Landlords and Tenants in Michigan – There are few things most landlords and tenants are unaware of security deposits in tenancy. Here are few:
1.There a limit on the amount that a landlord may collect as a security deposit and the law states that a security deposit shall not exceed 11⁄2 times the monthly rent.
2.What exactly is considered a security deposit?
– Any prepayment of rent—other than for the first full rental payment period established in the lease—and any refundable fee or deposit are considered by law to be part of the security deposit.
Sometimes the lease requires that both the first and last months’ rent be paid before a tenant moves in. If this is the case, the last month’s rent would be considered a security deposit. Sometimes, too, additional fees or deposits are charged to hold the rental property, for credit checks, for pets, for cleaning, for keys, for mailboxes, for storage, and for many other reasons. While these fees or deposits may not be called “security deposits” in the lease, if they are otherwise refundable, they are still considered by law to be part of the security deposit and subject to the strict rules that Michigan has adopted— including the limit on the total amount that a landlord may collect.
3.Things landlord must do with security deposit :
The landlord must either:
a) Deposit the money with a regulated financial institution (e.g., bank), OR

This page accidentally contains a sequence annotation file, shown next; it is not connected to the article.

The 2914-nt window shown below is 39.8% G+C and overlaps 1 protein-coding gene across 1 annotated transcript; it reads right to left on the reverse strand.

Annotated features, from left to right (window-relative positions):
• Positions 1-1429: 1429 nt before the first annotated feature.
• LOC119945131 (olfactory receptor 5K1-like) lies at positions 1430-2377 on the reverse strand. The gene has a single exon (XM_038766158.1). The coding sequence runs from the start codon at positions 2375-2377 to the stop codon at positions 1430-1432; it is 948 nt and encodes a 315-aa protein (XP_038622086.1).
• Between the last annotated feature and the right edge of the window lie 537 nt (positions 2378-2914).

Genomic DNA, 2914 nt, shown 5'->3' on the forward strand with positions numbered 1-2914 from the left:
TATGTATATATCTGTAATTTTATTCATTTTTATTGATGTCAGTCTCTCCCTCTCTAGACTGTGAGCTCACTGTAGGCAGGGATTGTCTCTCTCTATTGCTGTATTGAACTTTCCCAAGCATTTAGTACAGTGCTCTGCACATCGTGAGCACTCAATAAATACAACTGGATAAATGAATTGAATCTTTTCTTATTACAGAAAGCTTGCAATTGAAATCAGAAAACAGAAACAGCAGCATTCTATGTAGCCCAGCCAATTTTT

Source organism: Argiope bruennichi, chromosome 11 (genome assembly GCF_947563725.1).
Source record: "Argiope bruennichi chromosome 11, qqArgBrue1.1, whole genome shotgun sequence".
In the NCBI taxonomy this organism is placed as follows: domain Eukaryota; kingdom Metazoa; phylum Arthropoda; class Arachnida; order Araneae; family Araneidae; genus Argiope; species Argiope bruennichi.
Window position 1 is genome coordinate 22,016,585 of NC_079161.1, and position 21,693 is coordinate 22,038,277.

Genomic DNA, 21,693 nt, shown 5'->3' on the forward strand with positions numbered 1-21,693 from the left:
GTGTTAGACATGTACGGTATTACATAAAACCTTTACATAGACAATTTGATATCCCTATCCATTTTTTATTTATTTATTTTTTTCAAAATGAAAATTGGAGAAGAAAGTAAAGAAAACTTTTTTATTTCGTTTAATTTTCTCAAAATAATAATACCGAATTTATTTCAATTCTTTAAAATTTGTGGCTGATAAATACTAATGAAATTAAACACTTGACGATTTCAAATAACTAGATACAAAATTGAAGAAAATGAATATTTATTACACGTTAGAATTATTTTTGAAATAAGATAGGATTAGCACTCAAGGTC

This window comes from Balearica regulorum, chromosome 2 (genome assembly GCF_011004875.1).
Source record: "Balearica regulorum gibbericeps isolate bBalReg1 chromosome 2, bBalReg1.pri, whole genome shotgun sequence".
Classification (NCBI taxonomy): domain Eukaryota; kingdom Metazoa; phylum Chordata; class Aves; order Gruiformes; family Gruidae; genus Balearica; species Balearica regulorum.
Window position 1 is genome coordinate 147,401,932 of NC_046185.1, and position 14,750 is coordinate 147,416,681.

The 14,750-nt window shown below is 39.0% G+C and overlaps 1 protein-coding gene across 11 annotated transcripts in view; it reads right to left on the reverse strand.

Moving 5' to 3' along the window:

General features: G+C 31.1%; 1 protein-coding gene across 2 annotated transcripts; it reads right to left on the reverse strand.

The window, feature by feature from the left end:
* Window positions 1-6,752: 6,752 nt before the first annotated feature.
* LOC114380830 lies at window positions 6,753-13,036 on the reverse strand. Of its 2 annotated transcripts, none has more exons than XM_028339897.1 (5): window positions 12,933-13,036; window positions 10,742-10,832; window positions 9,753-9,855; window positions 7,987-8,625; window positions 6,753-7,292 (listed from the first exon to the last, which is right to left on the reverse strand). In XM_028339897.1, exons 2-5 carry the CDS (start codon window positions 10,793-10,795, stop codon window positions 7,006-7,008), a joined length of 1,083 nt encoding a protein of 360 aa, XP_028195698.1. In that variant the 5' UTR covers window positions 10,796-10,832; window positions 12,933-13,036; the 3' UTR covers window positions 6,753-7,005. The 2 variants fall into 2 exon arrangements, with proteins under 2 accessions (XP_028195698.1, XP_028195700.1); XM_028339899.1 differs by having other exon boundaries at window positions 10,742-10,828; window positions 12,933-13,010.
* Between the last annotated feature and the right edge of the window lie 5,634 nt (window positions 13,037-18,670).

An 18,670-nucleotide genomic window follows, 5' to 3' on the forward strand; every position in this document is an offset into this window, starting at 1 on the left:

b) Deposit a cash bond or surety bond, to secure the entire deposit, with the Secretary of State. (Note: If the landlord does this, he or she may use the money at any time, for any purpose.) The bond ensures that there is money available to repay the tenant’s security deposit.
4.The security deposit is considered the lawful property of the tenant, until the landlord establishes a right to it—generally by obtaining a judgment in a court of law.
If the landlord sells the rental property, he or she remains liable with respect to the tenant’s security deposit until any ONE of the following occurs:
a) The landlord returns the deposit to the tenant, OR
b) The landlord transfers the deposit to the new owner and sends notice—by mail—to the tenant informing him or her of the new owner’s name and address, OR
c) The new owner sends written notice of their name and address to the tenant AND the name and address of the financial institution where the deposit is held AND the tenant’s obligation to provide a forwarding address within 4 days of terminating occupancy.